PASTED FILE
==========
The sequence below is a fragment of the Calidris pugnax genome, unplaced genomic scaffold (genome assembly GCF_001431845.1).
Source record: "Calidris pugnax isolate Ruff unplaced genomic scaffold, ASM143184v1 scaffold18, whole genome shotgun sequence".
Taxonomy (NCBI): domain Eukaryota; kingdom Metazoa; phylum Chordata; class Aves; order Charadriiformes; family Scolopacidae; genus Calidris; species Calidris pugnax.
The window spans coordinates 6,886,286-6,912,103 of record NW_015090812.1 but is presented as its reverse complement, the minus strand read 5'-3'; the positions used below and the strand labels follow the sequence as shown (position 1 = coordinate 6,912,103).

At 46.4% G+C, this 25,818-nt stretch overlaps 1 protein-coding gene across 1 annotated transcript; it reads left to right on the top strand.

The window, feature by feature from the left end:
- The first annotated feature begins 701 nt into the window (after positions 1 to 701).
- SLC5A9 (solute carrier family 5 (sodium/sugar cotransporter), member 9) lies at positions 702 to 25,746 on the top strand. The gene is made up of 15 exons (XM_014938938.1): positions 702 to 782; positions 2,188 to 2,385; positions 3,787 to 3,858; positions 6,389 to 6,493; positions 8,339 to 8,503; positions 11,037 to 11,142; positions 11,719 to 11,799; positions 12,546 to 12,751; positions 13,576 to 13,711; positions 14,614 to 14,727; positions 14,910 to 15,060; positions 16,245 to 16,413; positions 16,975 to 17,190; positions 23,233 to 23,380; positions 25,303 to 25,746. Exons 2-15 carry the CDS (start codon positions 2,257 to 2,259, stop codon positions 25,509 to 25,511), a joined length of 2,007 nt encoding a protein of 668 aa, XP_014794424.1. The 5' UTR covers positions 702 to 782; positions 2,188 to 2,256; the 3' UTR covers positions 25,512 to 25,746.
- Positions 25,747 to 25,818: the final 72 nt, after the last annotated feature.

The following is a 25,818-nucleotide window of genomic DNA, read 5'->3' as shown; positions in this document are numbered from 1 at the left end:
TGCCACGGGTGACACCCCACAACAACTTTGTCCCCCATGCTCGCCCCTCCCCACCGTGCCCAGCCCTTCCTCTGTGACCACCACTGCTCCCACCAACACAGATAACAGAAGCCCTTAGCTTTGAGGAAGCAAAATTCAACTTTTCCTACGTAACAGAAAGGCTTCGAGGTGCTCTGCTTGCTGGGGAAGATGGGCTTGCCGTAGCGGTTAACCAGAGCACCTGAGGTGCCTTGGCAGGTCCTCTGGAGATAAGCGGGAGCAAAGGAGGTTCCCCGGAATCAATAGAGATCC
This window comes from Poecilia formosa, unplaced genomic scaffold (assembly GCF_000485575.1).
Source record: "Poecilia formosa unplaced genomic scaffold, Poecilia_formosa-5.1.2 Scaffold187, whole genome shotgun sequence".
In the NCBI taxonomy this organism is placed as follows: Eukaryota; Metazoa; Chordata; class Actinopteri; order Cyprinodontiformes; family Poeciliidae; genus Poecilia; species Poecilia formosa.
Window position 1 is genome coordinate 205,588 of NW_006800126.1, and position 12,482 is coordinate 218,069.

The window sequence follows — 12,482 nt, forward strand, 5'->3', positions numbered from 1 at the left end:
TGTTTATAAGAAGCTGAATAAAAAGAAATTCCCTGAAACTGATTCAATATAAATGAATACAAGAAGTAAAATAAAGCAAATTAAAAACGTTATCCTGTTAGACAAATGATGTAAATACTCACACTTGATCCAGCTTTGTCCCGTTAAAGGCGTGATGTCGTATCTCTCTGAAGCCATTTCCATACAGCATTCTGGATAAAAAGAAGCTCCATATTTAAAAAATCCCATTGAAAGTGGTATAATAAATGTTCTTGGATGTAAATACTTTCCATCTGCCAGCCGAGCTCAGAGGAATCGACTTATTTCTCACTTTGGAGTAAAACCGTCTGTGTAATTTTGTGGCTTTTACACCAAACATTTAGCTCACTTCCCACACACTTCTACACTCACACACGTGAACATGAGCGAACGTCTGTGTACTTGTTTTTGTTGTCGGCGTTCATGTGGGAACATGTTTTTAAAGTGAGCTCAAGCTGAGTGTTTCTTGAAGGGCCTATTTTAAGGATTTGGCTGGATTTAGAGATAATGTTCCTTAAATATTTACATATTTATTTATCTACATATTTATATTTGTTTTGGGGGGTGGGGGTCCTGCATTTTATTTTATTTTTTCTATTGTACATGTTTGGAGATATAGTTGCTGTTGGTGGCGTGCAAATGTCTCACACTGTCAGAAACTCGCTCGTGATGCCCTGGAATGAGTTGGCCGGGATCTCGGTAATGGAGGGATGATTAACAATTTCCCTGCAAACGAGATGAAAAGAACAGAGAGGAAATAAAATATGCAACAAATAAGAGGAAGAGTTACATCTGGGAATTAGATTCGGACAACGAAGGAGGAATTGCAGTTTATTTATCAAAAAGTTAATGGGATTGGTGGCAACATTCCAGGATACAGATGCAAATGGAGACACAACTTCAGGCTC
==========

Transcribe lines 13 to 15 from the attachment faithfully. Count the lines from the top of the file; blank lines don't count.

Source record: "Poecilia formosa unplaced genomic scaffold, Poecilia_formosa-5.1.2 Scaffold187, whole genome shotgun sequence".
In the NCBI taxonomy this organism is placed as follows: Eukaryota; Metazoa; Chordata; class Actinopteri; order Cyprinodontiformes; family Poeciliidae; genus Poecilia; species Poecilia formosa.
Window position 1 is genome coordinate 205,588 of NW_006800126.1, and position 12,482 is coordinate 218,069.